The circle begins to close: if freedom has no price, as implicitly stated by Von der Leyen, it means that we already possess it inwardly, at least at the level of desirability, and this means that it is a value.

Now, the essentially political problem that emerges is that placing freedom, or at least freedom as understood by Ursula von der Leyen, at the rank of a value, designates the latter as something desirable by all Europeans, something for which all Europeans are and will be willing to pay the highest price.

Nihilism and irruption of values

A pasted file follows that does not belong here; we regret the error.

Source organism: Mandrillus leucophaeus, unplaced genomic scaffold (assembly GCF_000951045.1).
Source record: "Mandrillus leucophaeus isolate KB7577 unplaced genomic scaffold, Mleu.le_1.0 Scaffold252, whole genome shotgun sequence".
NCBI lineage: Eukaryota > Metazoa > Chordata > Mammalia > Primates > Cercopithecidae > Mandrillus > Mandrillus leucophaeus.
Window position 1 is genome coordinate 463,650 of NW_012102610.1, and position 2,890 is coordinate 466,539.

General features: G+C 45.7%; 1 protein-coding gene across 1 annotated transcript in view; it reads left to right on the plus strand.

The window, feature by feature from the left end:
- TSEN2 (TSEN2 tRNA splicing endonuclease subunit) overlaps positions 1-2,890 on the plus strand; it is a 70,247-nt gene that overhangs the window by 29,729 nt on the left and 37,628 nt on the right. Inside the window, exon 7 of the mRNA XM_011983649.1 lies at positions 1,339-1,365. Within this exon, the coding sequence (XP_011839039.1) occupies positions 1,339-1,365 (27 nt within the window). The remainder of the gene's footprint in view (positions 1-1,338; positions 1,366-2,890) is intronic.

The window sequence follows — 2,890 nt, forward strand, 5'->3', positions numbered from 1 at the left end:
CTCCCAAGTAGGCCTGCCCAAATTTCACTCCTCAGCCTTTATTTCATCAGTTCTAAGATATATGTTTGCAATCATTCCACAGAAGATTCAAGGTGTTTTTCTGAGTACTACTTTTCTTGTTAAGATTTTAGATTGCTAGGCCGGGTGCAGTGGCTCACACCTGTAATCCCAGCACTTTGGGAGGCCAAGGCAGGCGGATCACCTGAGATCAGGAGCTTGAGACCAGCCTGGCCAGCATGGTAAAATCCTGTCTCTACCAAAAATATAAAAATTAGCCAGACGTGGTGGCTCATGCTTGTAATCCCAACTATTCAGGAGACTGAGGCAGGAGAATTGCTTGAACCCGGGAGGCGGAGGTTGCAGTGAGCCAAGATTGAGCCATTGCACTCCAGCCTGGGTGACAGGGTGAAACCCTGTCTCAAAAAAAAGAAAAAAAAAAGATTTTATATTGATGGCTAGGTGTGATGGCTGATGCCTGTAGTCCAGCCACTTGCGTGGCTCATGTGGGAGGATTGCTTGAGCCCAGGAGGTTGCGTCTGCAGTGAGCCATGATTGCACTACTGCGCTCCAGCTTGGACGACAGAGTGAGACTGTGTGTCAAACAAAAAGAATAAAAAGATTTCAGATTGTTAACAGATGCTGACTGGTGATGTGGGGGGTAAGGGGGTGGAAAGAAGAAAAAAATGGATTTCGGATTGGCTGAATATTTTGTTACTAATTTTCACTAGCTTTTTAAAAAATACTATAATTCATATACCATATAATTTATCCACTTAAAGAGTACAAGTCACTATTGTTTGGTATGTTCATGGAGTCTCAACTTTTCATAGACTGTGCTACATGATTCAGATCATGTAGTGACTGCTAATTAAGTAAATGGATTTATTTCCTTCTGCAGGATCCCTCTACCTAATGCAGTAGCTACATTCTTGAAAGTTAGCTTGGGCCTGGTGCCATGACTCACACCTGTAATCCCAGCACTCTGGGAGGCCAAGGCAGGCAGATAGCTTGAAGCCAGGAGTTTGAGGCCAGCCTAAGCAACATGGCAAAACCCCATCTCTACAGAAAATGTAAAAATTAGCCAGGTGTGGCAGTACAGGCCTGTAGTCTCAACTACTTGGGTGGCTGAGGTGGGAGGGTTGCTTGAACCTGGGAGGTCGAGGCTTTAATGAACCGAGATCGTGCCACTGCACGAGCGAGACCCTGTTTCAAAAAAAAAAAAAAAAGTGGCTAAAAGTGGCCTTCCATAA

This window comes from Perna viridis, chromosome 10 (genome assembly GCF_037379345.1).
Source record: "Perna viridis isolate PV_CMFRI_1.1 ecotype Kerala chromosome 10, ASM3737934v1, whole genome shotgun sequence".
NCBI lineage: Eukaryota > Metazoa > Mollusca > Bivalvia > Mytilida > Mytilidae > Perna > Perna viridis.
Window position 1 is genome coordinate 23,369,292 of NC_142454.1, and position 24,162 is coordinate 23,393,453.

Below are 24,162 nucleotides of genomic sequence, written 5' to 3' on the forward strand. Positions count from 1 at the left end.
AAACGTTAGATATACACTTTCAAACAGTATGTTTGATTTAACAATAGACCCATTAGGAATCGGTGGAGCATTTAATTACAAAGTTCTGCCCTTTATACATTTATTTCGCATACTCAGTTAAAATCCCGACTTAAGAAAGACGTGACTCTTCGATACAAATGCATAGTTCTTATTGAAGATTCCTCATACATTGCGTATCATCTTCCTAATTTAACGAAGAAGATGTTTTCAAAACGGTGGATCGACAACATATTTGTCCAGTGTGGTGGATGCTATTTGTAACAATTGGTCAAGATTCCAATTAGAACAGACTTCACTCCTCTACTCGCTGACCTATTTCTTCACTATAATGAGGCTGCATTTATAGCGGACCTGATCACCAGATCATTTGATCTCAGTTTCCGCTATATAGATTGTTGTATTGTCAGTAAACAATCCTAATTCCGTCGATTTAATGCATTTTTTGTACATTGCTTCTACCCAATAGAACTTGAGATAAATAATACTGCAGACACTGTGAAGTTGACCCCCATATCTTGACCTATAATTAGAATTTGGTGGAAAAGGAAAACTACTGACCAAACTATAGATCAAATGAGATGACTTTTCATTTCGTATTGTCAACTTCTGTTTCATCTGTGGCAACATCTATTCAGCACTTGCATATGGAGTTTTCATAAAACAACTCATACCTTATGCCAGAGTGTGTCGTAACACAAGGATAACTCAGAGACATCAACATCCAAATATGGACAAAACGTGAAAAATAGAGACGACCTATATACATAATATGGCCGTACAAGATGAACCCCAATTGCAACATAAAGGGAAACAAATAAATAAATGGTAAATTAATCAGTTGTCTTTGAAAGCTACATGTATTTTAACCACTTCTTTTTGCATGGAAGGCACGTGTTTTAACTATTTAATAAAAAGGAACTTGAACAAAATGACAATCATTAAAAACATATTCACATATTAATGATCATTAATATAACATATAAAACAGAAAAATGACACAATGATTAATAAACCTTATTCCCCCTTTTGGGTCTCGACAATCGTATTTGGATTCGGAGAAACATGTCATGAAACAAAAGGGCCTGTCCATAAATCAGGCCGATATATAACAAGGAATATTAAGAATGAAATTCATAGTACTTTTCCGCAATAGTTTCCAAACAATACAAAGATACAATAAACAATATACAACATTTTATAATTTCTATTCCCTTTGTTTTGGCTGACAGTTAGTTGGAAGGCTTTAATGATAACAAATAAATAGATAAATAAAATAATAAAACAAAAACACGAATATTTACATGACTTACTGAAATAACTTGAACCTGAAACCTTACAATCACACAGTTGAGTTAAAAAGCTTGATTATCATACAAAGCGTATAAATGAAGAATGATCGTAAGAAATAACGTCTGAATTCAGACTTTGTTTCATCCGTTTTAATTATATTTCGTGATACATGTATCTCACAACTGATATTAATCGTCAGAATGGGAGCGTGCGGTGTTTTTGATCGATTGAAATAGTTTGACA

Here emerges the condition, already highlighted by Nietzsche, in which the old values have fallen, but the positions they once held have remained intact, ready to be occupied by new values. Price and value are in fact synonyms, and not only in economic jargon: what contemporary man forgets, forgetting at the same time both Nietzsche's and Weber's lesson, is that not only the monetary price is arbitrarily decided by a selling subject, but also values, far from being coessential to anyone, are set up (Setzungen) by subjects. In such an era of tensions between civilizations, a reflection on who gave such political subjects the right to set values on behalf of everyone should be at least put on the agenda.Setzungen) da parte di soggetti. In una simile epoca di tensioni tra civiltà, una riflessione su chi abbia dato a tali soggetti politici il diritto di porre valori a nome di tutti dovrebbe essere perlomeno calendarizzata.